TB Isn’t Going Away, and Pharma Isn’t Ignoring It


Many people thought tuberculosis had gone away. Unfortunately, it has not. Indeed, it is coming back strongly, and in a multidrug resistant form. This has occurred at a time of a vacuum in drug discovery and development for tuberculosis.

Fortunately, government institutions like the National Institutes of Health, non-governmental agencies like the Seattle Biomedical Research Institute, PATH, and even pharmaceutical companies are investing in tuberculosis research.

Interestingly, pharmaceutical companies are doing this for the public good, as it is unlikely that this research could ever be turned into a profitable business for them. Nonprofit organizations like the Global Alliance for TB Drug Development are clinically testing new and more convenient treatments for patients.

Encouragingly, at the Pacific Health Summit, the Global Alliance and Johnson & Johnson’s Tibotec subsidiary announced a novel partnership devoted to the development of an innovative new drug for both drug-sensitive and drug-resistant TB [See Xconomy’s earlier coverage].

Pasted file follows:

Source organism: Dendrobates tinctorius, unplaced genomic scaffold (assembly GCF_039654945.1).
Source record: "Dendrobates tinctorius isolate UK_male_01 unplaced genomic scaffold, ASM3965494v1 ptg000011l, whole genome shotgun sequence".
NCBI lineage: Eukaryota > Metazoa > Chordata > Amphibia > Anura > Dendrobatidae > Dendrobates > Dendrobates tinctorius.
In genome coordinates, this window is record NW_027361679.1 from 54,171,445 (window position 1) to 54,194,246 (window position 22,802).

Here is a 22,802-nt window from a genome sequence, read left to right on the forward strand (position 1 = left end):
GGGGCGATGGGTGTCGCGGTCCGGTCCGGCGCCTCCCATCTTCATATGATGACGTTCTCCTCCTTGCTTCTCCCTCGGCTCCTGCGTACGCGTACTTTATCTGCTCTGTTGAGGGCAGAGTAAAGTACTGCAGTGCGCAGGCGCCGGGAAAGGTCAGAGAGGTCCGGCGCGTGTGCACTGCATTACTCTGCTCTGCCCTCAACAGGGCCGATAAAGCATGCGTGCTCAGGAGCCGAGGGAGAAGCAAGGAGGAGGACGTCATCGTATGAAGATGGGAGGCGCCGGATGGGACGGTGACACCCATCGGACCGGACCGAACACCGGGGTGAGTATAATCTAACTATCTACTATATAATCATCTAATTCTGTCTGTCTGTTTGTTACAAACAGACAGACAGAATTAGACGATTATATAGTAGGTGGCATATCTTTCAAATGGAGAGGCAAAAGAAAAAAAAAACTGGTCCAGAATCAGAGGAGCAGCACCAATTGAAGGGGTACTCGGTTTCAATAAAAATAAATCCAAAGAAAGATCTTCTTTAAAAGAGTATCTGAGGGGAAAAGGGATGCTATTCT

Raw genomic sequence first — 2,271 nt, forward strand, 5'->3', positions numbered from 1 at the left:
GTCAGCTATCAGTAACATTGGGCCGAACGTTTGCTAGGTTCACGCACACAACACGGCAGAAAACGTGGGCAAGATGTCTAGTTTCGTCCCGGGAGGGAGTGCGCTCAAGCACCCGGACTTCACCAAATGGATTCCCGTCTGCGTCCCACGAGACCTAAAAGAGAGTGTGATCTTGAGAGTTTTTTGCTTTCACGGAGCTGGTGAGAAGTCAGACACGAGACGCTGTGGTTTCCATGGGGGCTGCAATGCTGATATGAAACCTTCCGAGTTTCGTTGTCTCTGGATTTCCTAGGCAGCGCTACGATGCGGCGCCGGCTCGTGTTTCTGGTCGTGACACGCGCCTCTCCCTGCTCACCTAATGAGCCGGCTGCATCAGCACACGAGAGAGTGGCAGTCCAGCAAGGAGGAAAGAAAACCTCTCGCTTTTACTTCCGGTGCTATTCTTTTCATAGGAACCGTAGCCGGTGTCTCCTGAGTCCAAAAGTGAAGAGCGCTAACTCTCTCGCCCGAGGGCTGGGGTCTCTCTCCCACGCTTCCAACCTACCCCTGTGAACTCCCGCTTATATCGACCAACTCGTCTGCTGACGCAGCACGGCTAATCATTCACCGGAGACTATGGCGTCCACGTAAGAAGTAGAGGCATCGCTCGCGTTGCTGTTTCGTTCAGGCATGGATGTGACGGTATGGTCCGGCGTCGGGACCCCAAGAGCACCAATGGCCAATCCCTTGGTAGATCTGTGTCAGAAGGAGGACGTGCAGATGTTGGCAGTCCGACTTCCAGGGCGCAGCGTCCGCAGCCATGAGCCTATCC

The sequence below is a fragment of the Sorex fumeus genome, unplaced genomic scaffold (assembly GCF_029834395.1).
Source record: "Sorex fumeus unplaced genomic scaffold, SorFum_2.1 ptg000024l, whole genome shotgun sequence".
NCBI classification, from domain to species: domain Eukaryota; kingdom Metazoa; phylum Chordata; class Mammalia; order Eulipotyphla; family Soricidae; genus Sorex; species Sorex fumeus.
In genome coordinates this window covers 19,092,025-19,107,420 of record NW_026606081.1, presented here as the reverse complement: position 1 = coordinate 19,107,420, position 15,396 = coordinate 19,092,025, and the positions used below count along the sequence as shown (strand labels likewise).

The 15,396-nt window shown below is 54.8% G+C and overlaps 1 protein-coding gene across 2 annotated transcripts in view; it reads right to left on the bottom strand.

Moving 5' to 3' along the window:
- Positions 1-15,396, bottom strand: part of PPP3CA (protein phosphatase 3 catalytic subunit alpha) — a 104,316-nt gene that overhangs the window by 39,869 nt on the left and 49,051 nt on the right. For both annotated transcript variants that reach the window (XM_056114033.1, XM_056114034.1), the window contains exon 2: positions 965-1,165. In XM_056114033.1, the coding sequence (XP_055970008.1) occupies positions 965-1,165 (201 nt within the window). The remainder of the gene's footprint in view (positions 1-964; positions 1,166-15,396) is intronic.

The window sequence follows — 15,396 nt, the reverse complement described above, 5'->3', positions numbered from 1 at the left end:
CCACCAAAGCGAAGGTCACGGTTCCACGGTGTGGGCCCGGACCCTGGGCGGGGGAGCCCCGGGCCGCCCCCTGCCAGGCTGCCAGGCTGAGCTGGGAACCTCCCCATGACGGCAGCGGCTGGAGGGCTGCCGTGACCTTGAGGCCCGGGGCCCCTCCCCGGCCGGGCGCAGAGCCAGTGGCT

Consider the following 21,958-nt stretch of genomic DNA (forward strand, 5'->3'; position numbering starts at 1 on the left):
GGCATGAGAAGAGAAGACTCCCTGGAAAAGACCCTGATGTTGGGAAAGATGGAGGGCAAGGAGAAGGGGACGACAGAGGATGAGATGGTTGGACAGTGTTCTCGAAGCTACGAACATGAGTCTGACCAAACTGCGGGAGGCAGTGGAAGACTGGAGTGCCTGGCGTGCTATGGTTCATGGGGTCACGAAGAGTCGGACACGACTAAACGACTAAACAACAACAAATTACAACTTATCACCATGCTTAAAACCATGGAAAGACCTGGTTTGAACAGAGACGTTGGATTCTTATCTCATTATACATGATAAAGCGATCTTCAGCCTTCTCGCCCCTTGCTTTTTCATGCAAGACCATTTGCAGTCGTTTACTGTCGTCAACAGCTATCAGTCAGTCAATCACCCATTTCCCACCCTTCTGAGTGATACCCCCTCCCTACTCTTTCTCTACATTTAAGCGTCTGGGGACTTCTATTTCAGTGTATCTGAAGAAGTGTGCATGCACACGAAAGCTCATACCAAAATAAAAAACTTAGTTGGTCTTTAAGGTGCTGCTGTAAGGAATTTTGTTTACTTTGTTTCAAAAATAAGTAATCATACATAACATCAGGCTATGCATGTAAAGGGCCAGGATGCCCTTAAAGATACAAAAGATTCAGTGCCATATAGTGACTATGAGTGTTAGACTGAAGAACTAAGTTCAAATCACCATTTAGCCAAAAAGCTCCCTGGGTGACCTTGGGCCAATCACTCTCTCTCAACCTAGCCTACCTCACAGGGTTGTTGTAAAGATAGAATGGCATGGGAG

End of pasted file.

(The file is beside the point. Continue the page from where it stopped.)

Much of this work in research and development is being shepherded and supported by the Bill & Melinda Gates Foundation. Scientists follow the money. If the money flows in to support TB, so too will high-quality scientists.

Bruce Carter is the chairman of Seattle-based ZymoGenetics, and the chairman of the Global Alliance for TB Drug Development (TB Alliance). Follow @

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